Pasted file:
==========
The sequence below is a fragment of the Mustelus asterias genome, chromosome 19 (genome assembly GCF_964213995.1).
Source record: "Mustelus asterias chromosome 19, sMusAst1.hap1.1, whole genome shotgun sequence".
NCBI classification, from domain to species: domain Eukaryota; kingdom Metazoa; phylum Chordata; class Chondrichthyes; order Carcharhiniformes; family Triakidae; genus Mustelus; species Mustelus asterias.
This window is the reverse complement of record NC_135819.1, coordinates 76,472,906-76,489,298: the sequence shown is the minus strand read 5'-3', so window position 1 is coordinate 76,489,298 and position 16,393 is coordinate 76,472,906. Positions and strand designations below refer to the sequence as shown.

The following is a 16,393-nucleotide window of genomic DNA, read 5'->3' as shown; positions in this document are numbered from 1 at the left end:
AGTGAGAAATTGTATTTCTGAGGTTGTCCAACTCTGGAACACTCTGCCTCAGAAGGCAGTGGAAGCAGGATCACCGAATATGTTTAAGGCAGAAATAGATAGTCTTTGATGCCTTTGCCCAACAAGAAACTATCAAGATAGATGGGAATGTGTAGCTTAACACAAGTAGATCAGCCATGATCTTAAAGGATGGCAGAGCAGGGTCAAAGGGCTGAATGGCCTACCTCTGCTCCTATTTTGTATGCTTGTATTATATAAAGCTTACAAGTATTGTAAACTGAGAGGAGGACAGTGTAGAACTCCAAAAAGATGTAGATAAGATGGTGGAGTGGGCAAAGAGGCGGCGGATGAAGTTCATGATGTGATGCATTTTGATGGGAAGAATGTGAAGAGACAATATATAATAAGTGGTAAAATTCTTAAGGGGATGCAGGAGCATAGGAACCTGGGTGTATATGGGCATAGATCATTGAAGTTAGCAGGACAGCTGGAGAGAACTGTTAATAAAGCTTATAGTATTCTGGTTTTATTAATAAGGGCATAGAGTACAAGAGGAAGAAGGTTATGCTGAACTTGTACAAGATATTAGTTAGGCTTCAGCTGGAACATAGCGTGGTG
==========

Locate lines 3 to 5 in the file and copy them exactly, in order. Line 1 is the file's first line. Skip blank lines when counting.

NCBI classification, from domain to species: domain Eukaryota; kingdom Metazoa; phylum Chordata; class Chondrichthyes; order Carcharhiniformes; family Triakidae; genus Mustelus; species Mustelus asterias.
This window is the reverse complement of record NC_135819.1, coordinates 76,472,906-76,489,298: the sequence shown is the minus strand read 5'-3', so window position 1 is coordinate 76,489,298 and position 16,393 is coordinate 76,472,906. Positions and strand designations below refer to the sequence as shown.

The following is a 16,393-nucleotide window of genomic DNA, read 5'->3' as shown; positions in this document are numbered from 1 at the left end: